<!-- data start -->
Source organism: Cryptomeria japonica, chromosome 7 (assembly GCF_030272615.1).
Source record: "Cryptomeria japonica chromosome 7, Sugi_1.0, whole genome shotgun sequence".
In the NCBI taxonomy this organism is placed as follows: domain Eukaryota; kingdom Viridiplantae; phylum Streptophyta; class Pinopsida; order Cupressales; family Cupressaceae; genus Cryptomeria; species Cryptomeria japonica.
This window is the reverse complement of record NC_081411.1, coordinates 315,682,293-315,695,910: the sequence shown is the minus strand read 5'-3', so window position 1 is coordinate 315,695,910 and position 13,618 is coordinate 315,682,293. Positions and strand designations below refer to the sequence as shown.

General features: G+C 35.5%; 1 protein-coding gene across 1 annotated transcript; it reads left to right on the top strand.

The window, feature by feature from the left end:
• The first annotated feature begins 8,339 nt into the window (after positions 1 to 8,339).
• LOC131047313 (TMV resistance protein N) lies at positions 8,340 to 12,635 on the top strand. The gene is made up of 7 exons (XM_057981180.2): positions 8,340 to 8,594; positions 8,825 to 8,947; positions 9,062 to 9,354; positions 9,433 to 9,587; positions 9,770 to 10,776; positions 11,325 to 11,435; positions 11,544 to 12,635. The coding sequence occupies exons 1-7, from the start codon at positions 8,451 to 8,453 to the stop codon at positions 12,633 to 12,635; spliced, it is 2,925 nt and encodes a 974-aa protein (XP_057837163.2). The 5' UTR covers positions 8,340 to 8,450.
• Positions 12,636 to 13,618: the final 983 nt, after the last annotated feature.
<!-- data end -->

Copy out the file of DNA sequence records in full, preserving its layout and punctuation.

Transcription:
Source organism: Cryptomeria japonica, chromosome 7 (assembly GCF_030272615.1).
Source record: "Cryptomeria japonica chromosome 7, Sugi_1.0, whole genome shotgun sequence".
In the NCBI taxonomy this organism is placed as follows: domain Eukaryota; kingdom Viridiplantae; phylum Streptophyta; class Pinopsida; order Cupressales; family Cupressaceae; genus Cryptomeria; species Cryptomeria japonica.
This window is the reverse complement of record NC_081411.1, coordinates 315,682,293-315,695,910: the sequence shown is the minus strand read 5'-3', so window position 1 is coordinate 315,695,910 and position 13,618 is coordinate 315,682,293. Positions and strand designations below refer to the sequence as shown.

General features: G+C 35.5%; 1 protein-coding gene across 1 annotated transcript; it reads left to right on the top strand.

The window, feature by feature from the left end:
• The first annotated feature begins 8,339 nt into the window (after positions 1 to 8,339).
• LOC131047313 (TMV resistance protein N) lies at positions 8,340 to 12,635 on the top strand. The gene is made up of 7 exons (XM_057981180.2): positions 8,340 to 8,594; positions 8,825 to 8,947; positions 9,062 to 9,354; positions 9,433 to 9,587; positions 9,770 to 10,776; positions 11,325 to 11,435; positions 11,544 to 12,635. The coding sequence occupies exons 1-7, from the start codon at positions 8,451 to 8,453 to the stop codon at positions 12,633 to 12,635; spliced, it is 2,925 nt and encodes a 974-aa protein (XP_057837163.2). The 5' UTR covers positions 8,340 to 8,450.
• Positions 12,636 to 13,618: the final 983 nt, after the last annotated feature.